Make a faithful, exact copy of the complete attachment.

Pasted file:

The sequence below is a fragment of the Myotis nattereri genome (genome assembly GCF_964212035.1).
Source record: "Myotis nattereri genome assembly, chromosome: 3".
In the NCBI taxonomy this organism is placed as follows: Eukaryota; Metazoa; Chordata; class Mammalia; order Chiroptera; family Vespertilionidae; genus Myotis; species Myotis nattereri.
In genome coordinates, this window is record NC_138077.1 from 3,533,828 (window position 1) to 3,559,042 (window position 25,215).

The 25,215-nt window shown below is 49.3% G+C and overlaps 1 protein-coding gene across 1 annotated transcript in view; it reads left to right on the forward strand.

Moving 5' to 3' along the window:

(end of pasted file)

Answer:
The sequence below is a fragment of the Myotis nattereri genome (genome assembly GCF_964212035.1).
Source record: "Myotis nattereri genome assembly, chromosome: 3".
In the NCBI taxonomy this organism is placed as follows: Eukaryota; Metazoa; Chordata; class Mammalia; order Chiroptera; family Vespertilionidae; genus Myotis; species Myotis nattereri.
In genome coordinates, this window is record NC_138077.1 from 3,533,828 (window position 1) to 3,559,042 (window position 25,215).

The 25,215-nt window shown below is 49.3% G+C and overlaps 1 protein-coding gene across 1 annotated transcript in view; it reads left to right on the forward strand.

Moving 5' to 3' along the window: